Oklahoma's unemployment numbers are on the rise. The state's employment security commission released a report Wednesday showing most counties suffered job losses in May compared to a year ago.
The high numbers will affect funding for counties working to get people back on the job.
Joseph Tillman just graduated from Muskogee High School and wants to be a firefighter.
"You know, everybody always needs to have money. You don't want to go broke. I've got bills to pay," he said.
So he needs a job while he trains.
"I was kinda trying to get a job where I could find in between the time so I could work and then go to school at the same time," Tillman said.
Oklahoma Workforce centers help people like Tillman find employment and services.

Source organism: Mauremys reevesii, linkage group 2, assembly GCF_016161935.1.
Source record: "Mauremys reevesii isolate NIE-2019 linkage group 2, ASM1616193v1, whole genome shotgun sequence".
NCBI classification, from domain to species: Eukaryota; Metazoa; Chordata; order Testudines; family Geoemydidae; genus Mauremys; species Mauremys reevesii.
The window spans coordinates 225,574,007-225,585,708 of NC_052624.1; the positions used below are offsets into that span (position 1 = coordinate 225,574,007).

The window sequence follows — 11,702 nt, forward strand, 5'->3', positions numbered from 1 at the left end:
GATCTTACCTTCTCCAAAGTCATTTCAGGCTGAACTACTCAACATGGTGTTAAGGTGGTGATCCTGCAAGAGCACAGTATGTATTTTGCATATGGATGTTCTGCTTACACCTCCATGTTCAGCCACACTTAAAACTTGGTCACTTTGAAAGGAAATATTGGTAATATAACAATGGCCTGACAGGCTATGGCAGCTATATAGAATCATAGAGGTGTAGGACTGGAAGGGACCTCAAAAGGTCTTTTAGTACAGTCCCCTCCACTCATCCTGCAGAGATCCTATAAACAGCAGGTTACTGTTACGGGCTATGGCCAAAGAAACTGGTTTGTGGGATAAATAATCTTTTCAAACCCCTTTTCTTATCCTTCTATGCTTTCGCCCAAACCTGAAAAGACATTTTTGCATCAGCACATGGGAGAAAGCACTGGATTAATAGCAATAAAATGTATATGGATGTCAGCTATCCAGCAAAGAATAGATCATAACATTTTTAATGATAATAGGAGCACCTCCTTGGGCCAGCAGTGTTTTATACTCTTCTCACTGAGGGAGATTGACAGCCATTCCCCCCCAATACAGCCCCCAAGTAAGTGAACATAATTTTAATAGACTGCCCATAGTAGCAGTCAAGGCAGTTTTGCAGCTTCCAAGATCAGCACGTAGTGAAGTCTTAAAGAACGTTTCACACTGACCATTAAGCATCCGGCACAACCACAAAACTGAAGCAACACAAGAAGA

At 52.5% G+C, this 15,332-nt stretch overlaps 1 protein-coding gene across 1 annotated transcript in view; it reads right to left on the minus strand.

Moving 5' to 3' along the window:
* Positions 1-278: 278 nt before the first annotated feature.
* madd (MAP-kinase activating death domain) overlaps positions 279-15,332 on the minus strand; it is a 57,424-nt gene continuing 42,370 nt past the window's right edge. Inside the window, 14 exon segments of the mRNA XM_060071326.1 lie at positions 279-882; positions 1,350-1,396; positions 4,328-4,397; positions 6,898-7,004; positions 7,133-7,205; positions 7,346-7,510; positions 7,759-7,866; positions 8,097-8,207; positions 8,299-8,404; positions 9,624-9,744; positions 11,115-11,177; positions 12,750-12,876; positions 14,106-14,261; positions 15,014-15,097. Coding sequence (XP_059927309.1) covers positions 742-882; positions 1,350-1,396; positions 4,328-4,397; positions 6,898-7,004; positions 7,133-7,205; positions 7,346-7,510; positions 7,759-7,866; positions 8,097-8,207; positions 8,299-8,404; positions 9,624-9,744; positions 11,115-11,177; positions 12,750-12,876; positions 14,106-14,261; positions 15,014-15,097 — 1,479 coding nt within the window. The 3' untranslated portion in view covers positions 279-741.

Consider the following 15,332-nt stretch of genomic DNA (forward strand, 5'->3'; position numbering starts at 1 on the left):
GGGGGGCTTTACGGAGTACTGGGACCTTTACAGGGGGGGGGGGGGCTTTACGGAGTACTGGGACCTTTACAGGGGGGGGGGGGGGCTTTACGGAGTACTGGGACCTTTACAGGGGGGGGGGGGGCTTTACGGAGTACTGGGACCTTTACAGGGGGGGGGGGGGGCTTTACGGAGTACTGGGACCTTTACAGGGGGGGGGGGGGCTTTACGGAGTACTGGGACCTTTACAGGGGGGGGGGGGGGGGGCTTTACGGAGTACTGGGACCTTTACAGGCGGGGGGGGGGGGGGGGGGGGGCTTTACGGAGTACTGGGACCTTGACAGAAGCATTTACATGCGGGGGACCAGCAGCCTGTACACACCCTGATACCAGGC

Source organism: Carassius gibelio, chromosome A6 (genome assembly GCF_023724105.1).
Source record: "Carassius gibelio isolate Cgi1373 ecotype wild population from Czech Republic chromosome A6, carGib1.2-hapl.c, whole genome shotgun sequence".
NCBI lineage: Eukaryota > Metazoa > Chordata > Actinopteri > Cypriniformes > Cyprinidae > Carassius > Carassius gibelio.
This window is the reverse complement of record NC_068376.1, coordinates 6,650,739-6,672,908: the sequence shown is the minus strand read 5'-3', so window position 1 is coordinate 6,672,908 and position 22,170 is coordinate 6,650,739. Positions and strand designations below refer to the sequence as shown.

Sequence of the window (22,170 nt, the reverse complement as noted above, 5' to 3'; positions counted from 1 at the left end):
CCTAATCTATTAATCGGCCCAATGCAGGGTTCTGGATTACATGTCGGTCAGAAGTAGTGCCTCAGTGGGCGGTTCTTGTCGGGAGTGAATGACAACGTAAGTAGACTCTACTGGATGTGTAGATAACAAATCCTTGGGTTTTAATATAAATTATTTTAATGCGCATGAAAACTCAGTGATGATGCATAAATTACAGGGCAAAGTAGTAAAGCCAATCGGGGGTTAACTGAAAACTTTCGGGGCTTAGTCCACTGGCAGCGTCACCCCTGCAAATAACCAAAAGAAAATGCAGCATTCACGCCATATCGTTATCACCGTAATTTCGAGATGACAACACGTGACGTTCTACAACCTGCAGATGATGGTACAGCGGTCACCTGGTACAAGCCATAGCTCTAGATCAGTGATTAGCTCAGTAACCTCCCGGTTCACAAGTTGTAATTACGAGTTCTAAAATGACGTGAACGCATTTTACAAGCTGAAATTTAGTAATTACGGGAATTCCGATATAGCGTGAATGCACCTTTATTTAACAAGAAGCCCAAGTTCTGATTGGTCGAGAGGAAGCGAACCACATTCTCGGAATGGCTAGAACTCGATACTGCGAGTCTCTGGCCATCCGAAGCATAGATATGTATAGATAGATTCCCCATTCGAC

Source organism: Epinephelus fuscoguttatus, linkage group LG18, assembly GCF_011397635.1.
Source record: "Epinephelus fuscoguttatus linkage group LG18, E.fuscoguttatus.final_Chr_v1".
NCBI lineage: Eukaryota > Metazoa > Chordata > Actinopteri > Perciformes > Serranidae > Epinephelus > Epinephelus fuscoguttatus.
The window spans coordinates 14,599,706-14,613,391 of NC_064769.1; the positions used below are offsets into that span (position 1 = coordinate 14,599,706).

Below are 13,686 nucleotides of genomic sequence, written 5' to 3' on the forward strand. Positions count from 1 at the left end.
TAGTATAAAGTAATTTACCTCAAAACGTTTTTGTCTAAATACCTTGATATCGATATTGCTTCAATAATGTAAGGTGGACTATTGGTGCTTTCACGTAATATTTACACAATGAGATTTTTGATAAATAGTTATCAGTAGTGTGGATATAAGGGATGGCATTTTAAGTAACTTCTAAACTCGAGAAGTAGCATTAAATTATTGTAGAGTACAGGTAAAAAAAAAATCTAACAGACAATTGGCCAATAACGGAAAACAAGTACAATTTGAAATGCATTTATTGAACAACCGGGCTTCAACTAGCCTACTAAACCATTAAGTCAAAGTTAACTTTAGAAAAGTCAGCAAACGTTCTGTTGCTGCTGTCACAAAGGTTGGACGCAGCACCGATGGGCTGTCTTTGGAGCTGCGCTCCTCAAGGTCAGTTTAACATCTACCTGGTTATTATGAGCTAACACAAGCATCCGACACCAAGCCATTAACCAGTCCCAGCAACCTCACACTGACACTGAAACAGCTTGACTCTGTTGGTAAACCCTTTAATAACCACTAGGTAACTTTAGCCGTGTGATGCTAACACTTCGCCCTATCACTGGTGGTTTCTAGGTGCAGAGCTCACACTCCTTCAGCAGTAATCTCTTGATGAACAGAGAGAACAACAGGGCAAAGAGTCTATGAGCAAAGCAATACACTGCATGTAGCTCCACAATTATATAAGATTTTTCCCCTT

Muskogee's center falls in a seven-county region supported by federal funding. Because unemployment numbers in those counties remained mostly flat, the regional agency will see a $579,000 funding cut.
Muskogee County Commissioner Ken Doke said, "I would say part of the problem that we're having with our cuts in funding are related to, maybe, other parts of the state with much higher unemployment than we are right now."
Doke said the cuts will force his agency to look at closing workforce centers.
He's most concerned about the cuts affecting programs for adults, youth and laid off workers.
"So, we're trying to create a work pool of skilled labor so that, when employers are looking for work, we can actually put people to work. So this really, almost, becomes a matching agency where you're trying to connect the talent with the people that are needing work to be performed," Doke said.
Tillman knows that means he may have to find work on his own.
"I'm not afraid to go out there and look for a job myself," he said.
Doke said, "These are tough economic times; not just worldwide or nationwide, I mean in Oklahoma, these are particularly difficult times."
The budget cuts won't go into effect until July.